Phil Cummings (text) and Connah Brecon (illustrator), Joe and the Stars, Scholastic Australia, February 2021, 32 pp., RRP $24.99 (hbk), ISBN 9781742995045
Joe lives way out in the red dust, under an enormous blanket of stars. The land was flat and the sky was wide, and he loves to sit under a tree his grandfather planted. Until, one day, trucks arrive and Joe and his family pack up and move to the city, to a home that sat in shadows as grey as a thunderstorm day. Here, Joe misses his stars, but with creativity and friendship, finds a way to recreate them.
Joe’s story is a familiar one, often covered in picture books – moving from a beloved home to a new place and finding a way to make it comfortable. Joe and the Stars reminds me of Florette by Anna Walker and Clancy and Millie and the Very Fine House by Libby Gleeson. It is Cummings’ thoughtful and deft use of language that makes this book a different take on this theme of relocation. His similes, dust drifted like sunburnt fog, a boy that spun like a whirlwind, metaphors, a lonely star on the edge of a black hole, and the symbolism of the stars themselves fill the book with layers of meaning and delight.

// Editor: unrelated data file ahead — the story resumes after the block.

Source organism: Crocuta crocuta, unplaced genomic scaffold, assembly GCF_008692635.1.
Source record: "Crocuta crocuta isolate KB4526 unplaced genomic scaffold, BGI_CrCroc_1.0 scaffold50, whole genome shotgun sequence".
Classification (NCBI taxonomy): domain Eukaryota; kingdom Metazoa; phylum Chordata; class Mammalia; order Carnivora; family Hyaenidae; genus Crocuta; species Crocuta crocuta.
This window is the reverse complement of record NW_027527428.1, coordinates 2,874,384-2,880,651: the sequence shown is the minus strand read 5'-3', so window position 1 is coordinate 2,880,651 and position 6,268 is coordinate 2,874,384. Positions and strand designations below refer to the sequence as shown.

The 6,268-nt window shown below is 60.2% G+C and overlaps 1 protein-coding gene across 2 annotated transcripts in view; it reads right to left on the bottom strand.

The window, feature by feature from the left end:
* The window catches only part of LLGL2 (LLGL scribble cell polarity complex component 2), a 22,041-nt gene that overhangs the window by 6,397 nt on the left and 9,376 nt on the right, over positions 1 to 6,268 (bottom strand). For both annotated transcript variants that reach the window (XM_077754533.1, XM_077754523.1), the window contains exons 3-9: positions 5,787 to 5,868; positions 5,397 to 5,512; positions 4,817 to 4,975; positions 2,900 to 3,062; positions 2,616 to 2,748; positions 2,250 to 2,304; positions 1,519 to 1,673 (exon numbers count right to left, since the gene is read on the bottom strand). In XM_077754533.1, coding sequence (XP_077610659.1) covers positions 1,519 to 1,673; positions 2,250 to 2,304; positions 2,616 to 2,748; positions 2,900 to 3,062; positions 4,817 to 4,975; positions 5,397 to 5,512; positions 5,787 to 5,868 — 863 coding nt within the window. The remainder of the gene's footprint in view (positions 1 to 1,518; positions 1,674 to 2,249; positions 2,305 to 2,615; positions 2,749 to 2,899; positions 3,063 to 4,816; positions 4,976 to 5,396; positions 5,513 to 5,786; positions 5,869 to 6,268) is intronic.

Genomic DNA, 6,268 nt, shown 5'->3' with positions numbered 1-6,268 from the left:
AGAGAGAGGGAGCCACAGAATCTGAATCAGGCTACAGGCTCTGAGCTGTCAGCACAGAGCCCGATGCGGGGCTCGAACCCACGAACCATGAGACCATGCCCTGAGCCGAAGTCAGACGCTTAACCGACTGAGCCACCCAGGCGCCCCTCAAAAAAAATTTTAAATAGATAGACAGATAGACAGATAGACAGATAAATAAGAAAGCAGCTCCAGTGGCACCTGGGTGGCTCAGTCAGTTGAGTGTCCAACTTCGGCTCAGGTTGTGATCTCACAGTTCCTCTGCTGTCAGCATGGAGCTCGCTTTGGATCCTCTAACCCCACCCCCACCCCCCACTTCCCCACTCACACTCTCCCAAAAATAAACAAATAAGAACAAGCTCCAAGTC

Brecon’s illustrations play with perspective, scope and most importantly, light and shadow, to support Cummings’ thoughtful story. I especially loved the double page spread of the dark, starless sky above Joe’s country house.
Teachers could use this picture book with all ages, to discuss the way Joe deals with change, the connection to his grandfather, and the idea that just because you can’t see them, doesn’t mean they aren’t there. This book would also be a great resource to talk about tone, both in the illustrations and the language – the contrast between the pages when Joe is happily ensconced in the outback, to his first few days in the city.
Reviewed by Madeleine Crofts